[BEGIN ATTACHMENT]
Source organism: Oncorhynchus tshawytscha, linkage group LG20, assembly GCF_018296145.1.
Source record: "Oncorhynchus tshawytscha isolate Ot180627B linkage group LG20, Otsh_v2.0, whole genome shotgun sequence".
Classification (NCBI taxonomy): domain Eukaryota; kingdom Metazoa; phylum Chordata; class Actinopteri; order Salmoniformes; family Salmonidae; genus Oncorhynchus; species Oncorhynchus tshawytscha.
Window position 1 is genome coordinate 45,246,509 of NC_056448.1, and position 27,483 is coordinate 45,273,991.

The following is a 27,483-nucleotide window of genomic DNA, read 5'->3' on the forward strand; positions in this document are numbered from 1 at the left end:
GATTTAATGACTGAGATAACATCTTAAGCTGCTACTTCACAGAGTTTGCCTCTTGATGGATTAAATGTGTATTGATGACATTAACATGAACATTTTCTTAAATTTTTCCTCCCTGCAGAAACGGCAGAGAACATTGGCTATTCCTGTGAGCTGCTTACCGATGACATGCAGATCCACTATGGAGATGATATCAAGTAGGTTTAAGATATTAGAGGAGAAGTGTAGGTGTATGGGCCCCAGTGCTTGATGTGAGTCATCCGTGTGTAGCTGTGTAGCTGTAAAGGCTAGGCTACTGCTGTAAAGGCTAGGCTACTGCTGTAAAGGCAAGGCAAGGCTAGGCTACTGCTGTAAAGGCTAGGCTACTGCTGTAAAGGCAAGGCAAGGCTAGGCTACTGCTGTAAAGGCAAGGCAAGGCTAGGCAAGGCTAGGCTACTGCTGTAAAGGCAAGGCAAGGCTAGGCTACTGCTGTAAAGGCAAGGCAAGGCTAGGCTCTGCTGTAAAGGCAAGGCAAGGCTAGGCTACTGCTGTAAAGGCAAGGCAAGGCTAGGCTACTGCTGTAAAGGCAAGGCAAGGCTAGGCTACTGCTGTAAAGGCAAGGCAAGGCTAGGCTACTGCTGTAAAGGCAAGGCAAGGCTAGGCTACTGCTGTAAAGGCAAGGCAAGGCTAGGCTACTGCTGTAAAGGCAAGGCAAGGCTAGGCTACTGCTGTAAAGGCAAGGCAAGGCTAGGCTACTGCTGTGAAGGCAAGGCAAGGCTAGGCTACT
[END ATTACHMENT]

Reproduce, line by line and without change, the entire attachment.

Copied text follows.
Source organism: Oncorhynchus tshawytscha, linkage group LG20, assembly GCF_018296145.1.
Source record: "Oncorhynchus tshawytscha isolate Ot180627B linkage group LG20, Otsh_v2.0, whole genome shotgun sequence".
Classification (NCBI taxonomy): domain Eukaryota; kingdom Metazoa; phylum Chordata; class Actinopteri; order Salmoniformes; family Salmonidae; genus Oncorhynchus; species Oncorhynchus tshawytscha.
Window position 1 is genome coordinate 45,246,509 of NC_056448.1, and position 27,483 is coordinate 45,273,991.

The following is a 27,483-nucleotide window of genomic DNA, read 5'->3' on the forward strand; positions in this document are numbered from 1 at the left end:
GATTTAATGACTGAGATAACATCTTAAGCTGCTACTTCACAGAGTTTGCCTCTTGATGGATTAAATGTGTATTGATGACATTAACATGAACATTTTCTTAAATTTTTCCTCCCTGCAGAAACGGCAGAGAACATTGGCTATTCCTGTGAGCTGCTTACCGATGACATGCAGATCCACTATGGAGATGATATCAAGTAGGTTTAAGATATTAGAGGAGAAGTGTAGGTGTATGGGCCCCAGTGCTTGATGTGAGTCATCCGTGTGTAGCTGTGTAGCTGTAAAGGCTAGGCTACTGCTGTAAAGGCTAGGCTACTGCTGTAAAGGCAAGGCAAGGCTAGGCTACTGCTGTAAAGGCTAGGCTACTGCTGTAAAGGCAAGGCAAGGCTAGGCTACTGCTGTAAAGGCAAGGCAAGGCTAGGCAAGGCTAGGCTACTGCTGTAAAGGCAAGGCAAGGCTAGGCTACTGCTGTAAAGGCAAGGCAAGGCTAGGCTCTGCTGTAAAGGCAAGGCAAGGCTAGGCTACTGCTGTAAAGGCAAGGCAAGGCTAGGCTACTGCTGTAAAGGCAAGGCAAGGCTAGGCTACTGCTGTAAAGGCAAGGCAAGGCTAGGCTACTGCTGTAAAGGCAAGGCAAGGCTAGGCTACTGCTGTAAAGGCAAGGCAAGGCTAGGCTACTGCTGTAAAGGCAAGGCAAGGCTAGGCTACTGCTGTAAAGGCAAGGCAAGGCTAGGCTACTGCTGTGAAGGCAAGGCAAGGCTAGGCTACT